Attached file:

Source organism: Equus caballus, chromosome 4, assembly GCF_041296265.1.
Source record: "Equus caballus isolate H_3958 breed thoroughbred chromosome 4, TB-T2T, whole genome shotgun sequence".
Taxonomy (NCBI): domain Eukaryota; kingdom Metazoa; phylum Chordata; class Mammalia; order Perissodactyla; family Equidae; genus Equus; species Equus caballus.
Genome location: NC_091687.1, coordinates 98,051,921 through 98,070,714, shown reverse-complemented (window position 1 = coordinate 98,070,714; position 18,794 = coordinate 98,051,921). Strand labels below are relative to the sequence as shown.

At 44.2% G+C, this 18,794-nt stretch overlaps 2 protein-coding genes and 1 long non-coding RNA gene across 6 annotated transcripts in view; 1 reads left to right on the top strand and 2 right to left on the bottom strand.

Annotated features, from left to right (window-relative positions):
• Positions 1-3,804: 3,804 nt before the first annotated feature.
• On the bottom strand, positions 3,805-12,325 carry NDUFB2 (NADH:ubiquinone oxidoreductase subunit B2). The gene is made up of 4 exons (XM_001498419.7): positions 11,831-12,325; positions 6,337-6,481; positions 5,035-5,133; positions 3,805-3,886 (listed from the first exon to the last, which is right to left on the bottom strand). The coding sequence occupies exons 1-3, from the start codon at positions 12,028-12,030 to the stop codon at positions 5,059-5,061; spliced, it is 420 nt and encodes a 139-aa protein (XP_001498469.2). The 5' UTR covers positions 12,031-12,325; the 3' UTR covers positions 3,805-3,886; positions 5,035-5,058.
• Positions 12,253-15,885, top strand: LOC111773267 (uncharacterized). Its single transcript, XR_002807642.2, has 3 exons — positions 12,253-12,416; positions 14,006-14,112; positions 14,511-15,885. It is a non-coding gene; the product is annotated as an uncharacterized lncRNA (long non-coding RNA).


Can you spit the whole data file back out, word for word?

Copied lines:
Source organism: Equus caballus, chromosome 4, assembly GCF_041296265.1.
Source record: "Equus caballus isolate H_3958 breed thoroughbred chromosome 4, TB-T2T, whole genome shotgun sequence".
Taxonomy (NCBI): domain Eukaryota; kingdom Metazoa; phylum Chordata; class Mammalia; order Perissodactyla; family Equidae; genus Equus; species Equus caballus.
Genome location: NC_091687.1, coordinates 98,051,921 through 98,070,714, shown reverse-complemented (window position 1 = coordinate 98,070,714; position 18,794 = coordinate 98,051,921). Strand labels below are relative to the sequence as shown.

At 44.2% G+C, this 18,794-nt stretch overlaps 2 protein-coding genes and 1 long non-coding RNA gene across 6 annotated transcripts in view; 1 reads left to right on the top strand and 2 right to left on the bottom strand.

Annotated features, from left to right (window-relative positions):
• Positions 1-3,804: 3,804 nt before the first annotated feature.
• On the bottom strand, positions 3,805-12,325 carry NDUFB2 (NADH:ubiquinone oxidoreductase subunit B2). The gene is made up of 4 exons (XM_001498419.7): positions 11,831-12,325; positions 6,337-6,481; positions 5,035-5,133; positions 3,805-3,886 (listed from the first exon to the last, which is right to left on the bottom strand). The coding sequence occupies exons 1-3, from the start codon at positions 12,028-12,030 to the stop codon at positions 5,059-5,061; spliced, it is 420 nt and encodes a 139-aa protein (XP_001498469.2). The 5' UTR covers positions 12,031-12,325; the 3' UTR covers positions 3,805-3,886; positions 5,035-5,058.
• Positions 12,253-15,885, top strand: LOC111773267 (uncharacterized). Its single transcript, XR_002807642.2, has 3 exons — positions 12,253-12,416; positions 14,006-14,112; positions 14,511-15,885. It is a non-coding gene; the product is annotated as an uncharacterized lncRNA (long non-coding RNA).